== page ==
I had to go home after work one day last week and mow my lawn. Again.
It really needed mowing; I had not been able to do it for a few days and the grass was tall, lush and green.
I may be wrong, but I think this is the first summer I can recall where I had to mow the lawn every week. Sometimes I couldn't even wait a full week. For a while it was every few days, or it would get away from me and I couldn't get through it with my little push mower. If I waited a full week, I might have needed to bale it. I saw some neighbors out raking after mowing, making huge hay piles of grass clippings.
Whatever happened to the dry weeks of August when the lawn goes brown and dormant and you don't have to mow for a while? That didn't happen this year.
Of course, I realize the answer is the rain. We had a lot of timely rains all summer long, so the grass never went brown and dormant.
And now in September we received a lot of rain, causing some headaches, and I don't mean just my minor inconvenience of having to mow a lot more than usual.
Streets and basements were flooded. Farmers were itching to get out into the fields and couldn't, due to wet and muddy conditions. Construction people were itching to get their summer projects wrapped up by their fall deadline, but were delayed by the wet weather.
That is sure true in Blue Earth with the downtown Main Street project.
While they were once two to three weeks ahead of schedule, they are now scrambling to get it all done by their Oct. 15 deadline. That is only two weeks away.
Fortunately, with the rain finally taking a break, concrete laying crews were here last week, finishing up the sidewalks and starting in on the concrete street surfaces. There is hope it can all be done soon if the rain will just stay away for a bit.
The new Main Street bridge over the Blue Earth River is another story. As the photo on the front page of this week's Faribault County Register shows, the river is so high it is almost going over the newly constructed substructure of the new bridge.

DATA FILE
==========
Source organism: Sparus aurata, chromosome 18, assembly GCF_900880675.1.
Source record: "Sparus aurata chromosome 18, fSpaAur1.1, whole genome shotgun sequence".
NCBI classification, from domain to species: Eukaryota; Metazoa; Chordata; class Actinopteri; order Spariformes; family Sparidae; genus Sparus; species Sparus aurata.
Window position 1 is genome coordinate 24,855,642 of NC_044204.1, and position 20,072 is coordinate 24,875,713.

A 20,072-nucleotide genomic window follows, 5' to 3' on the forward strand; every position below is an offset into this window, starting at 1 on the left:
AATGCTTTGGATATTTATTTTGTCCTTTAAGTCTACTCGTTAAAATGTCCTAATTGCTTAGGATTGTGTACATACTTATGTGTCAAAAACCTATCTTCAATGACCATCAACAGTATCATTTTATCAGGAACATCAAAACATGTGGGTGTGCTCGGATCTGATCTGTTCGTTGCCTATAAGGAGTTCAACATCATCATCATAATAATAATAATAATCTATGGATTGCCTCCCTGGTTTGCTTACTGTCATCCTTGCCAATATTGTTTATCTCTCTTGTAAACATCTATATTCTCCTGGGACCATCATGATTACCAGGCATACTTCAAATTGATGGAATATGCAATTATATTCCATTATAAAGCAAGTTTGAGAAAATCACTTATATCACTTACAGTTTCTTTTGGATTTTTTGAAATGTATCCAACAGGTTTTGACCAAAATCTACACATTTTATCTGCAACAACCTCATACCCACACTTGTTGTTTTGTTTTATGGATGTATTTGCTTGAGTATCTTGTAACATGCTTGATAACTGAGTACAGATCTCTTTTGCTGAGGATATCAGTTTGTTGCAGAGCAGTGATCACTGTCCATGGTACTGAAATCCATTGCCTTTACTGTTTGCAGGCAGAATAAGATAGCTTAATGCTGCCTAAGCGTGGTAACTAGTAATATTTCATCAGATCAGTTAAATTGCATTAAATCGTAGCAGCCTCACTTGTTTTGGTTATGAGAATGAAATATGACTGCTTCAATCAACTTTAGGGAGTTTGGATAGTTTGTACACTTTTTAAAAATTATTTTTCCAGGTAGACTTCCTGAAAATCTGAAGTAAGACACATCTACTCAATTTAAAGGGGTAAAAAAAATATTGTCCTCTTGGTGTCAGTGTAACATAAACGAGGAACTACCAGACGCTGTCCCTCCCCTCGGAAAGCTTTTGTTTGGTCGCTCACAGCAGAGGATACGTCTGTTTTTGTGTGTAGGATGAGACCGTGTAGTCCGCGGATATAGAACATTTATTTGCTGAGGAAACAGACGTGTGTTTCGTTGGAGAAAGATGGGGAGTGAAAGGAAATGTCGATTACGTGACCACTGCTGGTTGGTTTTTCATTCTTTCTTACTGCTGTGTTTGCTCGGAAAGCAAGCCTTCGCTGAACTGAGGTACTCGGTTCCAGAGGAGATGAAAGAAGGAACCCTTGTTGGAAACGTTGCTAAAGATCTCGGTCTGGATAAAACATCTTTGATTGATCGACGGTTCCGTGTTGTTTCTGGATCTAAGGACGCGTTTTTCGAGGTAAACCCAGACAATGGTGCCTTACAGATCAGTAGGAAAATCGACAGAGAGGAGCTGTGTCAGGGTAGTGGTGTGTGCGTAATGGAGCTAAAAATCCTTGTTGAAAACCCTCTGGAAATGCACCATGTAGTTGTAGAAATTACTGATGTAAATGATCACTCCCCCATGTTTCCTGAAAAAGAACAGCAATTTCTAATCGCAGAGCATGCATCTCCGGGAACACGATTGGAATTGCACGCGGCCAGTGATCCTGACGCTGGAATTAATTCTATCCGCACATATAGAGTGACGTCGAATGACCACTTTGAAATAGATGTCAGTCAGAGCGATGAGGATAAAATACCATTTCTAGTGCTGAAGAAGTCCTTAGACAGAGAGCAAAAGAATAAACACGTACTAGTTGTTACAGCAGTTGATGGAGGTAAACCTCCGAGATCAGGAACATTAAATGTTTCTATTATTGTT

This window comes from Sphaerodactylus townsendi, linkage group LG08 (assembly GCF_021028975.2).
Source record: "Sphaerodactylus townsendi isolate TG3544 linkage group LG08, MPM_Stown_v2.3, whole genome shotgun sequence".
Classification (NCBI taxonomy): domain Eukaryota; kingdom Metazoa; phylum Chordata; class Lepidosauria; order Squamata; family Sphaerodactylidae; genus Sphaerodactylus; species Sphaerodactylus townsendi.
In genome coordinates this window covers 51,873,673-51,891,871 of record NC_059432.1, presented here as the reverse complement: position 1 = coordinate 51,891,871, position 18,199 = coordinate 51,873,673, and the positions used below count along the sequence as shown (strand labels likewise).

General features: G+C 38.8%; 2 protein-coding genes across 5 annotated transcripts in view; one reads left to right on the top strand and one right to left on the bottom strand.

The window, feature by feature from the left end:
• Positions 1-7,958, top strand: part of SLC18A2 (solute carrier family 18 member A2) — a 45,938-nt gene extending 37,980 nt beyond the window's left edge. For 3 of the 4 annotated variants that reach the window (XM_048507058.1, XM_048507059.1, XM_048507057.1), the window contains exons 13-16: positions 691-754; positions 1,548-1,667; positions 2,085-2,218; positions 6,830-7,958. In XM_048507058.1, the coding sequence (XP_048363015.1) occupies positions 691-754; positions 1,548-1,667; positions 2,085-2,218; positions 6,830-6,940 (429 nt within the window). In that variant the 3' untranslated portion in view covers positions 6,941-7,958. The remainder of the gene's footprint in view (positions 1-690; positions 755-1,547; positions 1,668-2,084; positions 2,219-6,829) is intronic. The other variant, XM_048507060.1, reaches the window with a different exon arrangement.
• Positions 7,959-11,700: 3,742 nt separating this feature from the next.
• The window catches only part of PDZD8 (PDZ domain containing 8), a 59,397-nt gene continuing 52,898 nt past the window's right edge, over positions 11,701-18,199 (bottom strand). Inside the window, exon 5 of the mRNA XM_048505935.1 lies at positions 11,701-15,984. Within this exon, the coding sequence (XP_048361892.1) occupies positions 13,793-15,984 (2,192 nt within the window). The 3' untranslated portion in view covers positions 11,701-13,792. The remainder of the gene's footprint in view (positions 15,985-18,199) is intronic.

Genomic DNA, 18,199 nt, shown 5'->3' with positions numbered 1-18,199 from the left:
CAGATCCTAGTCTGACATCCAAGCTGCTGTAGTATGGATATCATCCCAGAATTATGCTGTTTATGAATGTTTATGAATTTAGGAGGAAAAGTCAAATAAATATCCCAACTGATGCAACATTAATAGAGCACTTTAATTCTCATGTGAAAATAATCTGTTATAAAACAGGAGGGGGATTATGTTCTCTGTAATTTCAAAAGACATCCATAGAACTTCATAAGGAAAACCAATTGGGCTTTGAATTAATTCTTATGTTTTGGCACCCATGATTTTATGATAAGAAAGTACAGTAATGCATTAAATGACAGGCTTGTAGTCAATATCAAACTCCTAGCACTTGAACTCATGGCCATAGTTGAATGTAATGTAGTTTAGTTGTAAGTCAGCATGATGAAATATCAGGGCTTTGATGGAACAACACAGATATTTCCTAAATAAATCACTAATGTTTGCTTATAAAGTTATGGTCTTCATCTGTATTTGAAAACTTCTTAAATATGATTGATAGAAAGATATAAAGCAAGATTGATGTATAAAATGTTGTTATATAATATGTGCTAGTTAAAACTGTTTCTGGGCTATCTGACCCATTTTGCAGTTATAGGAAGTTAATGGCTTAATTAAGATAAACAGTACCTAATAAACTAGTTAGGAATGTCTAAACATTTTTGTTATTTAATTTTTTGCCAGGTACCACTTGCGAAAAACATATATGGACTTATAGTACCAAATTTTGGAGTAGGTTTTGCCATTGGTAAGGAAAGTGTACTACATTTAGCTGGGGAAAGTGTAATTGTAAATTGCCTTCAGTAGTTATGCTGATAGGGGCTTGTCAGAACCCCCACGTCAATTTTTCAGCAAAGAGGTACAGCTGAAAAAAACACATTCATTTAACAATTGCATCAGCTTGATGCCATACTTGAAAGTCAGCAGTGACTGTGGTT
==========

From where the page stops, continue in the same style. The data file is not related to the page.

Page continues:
I have a bad feeling that this project is not going to get done anytime soon. While the official word is that it will be done this year, that might mean by the end of December. I personally think next spring is when it will open depending on how much snow melt and rain the river gets filled with next April.
But, as bad as we have had it here, it is nothing compared to just north of here, in the Mankato, Waseca, Waterville area. It seemed as though every time we got a few tenths of an inch of rain, they had several inches.
And, of course, recently the Waseca area was hit with 14 inches of rain in a 48-hour period. That caused some serious issues in those areas.
I think this has been a pretty wet summer. And, it turns out, the University of Minnesota Southern Research and Outreach Center, located near Waseca, by the way, agrees with me.
They reported last week that this growing season will be remembered for a long time for the excessive rain we have received. The previous wettest growing season was 1991 with 34.61 inches of rain. This year they have recorded 43.89 inches. That is more than double the normal for a spring and summer growing period in this area.
It has been excessively rainy in other parts of the U.S., as well. Southern and Eastern states especially.
Meanwhile, my son (and Seneca Foods employee) Nate, out at Seneca's plant in Modesto, California, says he has forgotten what rain looks like. It has been a long time since he has seen any. And his lawnmower is sitting in the garage covered in dust and cobwebs, from non-use.
It is too bad we can't share some of this overabundance of water with the folks who need it. And they could share some of their dry weather with us for the rest of the fall.
But, it just doesn't work that way.
My neighbor says not to worry. This is Minnesota. Pretty soon all that rain will turn into white snowflakes. And there are supposed to be a lot of those snowflakes this winter.
Oh boy. Guess I can put the lawnmower away and get ready to fire up the snow blower.
And then whine next spring about all the times I?had to blow snow over the winter months.